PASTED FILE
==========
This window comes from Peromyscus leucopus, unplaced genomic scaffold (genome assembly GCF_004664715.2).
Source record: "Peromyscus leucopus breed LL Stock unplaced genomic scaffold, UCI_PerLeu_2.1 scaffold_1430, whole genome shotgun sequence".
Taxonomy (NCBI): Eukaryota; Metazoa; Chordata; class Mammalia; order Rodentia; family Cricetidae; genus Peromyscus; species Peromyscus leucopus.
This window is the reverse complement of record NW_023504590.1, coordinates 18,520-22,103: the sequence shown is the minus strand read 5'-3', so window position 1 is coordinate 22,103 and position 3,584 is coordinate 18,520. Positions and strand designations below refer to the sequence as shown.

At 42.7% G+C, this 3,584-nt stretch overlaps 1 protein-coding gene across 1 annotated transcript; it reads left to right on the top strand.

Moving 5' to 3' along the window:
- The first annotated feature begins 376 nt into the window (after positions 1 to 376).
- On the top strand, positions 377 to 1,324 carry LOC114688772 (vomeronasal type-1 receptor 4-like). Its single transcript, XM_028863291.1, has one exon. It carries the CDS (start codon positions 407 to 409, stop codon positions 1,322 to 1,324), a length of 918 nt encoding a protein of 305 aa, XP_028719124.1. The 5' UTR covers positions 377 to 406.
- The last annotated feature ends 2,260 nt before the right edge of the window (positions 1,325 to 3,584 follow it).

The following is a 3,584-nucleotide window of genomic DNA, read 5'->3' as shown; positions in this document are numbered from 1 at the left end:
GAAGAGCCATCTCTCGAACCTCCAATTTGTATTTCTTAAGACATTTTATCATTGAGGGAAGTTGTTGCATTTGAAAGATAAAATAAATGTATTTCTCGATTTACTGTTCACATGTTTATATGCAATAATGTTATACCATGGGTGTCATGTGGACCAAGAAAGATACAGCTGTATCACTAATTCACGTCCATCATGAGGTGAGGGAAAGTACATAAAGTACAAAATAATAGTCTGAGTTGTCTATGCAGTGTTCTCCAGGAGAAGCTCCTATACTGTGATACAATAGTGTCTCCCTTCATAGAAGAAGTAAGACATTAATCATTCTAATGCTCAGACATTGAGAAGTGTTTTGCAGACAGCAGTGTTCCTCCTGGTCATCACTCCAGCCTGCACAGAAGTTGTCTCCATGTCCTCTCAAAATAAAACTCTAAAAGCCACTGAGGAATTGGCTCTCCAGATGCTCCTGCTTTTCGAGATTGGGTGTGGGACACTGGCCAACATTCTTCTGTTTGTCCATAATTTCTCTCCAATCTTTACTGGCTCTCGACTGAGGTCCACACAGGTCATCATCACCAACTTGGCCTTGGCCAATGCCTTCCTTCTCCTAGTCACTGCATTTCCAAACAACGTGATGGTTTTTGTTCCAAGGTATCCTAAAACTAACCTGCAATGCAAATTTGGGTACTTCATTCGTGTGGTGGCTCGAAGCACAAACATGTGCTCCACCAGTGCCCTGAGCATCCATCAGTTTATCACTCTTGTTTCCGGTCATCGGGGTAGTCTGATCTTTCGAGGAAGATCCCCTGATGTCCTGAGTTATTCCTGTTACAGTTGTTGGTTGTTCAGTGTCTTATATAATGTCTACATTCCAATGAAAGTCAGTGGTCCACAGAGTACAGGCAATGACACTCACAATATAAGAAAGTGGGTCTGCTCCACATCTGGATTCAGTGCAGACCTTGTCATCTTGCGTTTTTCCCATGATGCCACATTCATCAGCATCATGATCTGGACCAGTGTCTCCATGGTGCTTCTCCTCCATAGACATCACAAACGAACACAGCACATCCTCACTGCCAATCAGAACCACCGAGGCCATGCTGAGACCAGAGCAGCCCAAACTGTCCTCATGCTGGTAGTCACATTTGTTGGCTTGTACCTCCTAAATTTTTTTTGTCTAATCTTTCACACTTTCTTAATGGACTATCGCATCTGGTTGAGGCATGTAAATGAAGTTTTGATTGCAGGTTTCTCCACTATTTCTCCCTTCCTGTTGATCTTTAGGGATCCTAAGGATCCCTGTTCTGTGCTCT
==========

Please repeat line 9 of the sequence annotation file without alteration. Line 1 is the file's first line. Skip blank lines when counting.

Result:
- The last annotated feature ends 2,260 nt before the right edge of the window (positions 1,325 to 3,584 follow it).